And what that tweet represents, even in its insensitive stupidity, is my right to say what I please. The tweet was in no way connected to me in a professional capacity. It was tweeted from my home computer on my own time. Despite this, Strickland brought my employers into his attack. He threatened, “Please, give me a reason to write letters to your company’s partners. Just remove the @inbed tweet.”
Threats and calls for censorship are ridiculous! What we had, if anything, was a personal squabble. He took it to unnecessary heights.
Poor Journalistic Integrity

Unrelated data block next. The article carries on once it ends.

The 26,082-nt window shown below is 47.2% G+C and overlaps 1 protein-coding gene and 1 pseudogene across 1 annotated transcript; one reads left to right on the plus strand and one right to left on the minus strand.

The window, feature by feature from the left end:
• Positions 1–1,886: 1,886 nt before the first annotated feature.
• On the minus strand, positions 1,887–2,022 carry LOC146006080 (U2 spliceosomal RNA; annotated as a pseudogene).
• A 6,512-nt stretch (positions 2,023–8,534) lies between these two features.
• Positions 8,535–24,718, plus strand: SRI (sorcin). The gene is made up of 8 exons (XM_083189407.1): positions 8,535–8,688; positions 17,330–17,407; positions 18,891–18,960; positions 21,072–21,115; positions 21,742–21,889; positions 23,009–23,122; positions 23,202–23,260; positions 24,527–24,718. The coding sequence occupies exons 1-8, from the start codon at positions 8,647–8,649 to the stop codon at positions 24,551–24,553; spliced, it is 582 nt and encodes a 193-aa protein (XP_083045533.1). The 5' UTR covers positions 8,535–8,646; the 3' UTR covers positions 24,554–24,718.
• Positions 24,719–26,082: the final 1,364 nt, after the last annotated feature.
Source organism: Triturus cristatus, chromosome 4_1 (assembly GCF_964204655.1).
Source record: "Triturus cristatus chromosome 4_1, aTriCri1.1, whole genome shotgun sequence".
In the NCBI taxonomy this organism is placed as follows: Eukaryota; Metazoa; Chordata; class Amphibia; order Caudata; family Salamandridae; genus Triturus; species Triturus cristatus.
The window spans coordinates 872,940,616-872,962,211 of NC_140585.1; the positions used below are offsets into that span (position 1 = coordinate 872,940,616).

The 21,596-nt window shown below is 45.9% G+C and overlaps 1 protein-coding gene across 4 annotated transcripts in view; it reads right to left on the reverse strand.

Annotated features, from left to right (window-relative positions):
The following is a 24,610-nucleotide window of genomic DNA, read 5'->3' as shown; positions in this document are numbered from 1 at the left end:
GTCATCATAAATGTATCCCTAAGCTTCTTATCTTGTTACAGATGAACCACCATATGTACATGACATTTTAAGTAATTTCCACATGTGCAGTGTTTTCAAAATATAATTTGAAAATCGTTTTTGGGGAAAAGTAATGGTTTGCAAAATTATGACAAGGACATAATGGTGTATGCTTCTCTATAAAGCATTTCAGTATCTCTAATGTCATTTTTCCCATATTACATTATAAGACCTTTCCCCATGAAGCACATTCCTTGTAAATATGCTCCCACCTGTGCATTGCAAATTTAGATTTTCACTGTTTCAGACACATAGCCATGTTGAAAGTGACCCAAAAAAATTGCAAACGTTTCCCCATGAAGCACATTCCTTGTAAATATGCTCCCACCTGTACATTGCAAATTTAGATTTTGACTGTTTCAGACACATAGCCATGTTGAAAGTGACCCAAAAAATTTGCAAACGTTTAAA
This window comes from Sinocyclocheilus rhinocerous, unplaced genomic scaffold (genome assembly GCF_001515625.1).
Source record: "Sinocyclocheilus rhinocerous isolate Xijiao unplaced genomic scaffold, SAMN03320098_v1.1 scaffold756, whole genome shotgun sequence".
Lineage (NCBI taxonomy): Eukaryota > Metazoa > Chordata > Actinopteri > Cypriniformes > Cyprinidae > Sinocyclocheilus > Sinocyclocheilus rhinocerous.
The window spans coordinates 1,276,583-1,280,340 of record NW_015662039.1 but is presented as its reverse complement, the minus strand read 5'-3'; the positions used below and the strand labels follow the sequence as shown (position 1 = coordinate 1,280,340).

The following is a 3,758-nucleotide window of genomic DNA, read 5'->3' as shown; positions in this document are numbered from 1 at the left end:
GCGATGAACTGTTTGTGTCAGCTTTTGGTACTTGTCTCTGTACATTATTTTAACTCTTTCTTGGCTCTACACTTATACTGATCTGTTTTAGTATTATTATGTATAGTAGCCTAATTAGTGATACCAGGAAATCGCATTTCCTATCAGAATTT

As should be obvious by the two previous issues, Michael Strickland has terrible journalistic integrity. Granted, maybe he’s not a journalist in training. Technically, he’s just the computer guy at the paper. However, he lists Journalism as a major and refers to himself as a “data-journalist” in his Twitter bio. So, I think it’s safe to say he should have some degree of journalistic integrity. However, in his reactions to my tweets it’s apparent he’s lacking in this department.
A true journalist should uphold the value of free speech, being that it’s the Right that establishes and allows for the existence of the Press. Without free speech, there can’t be true journalism, only propaganda. But Strickland’s natural response to opposing ideas is to demand censorship. Furthormore, what he posted to his Storify, as you’ll see in the screencap linked below, was a slightly distorted view of events. Dishonesty and personal attacks do not make for a good journalist.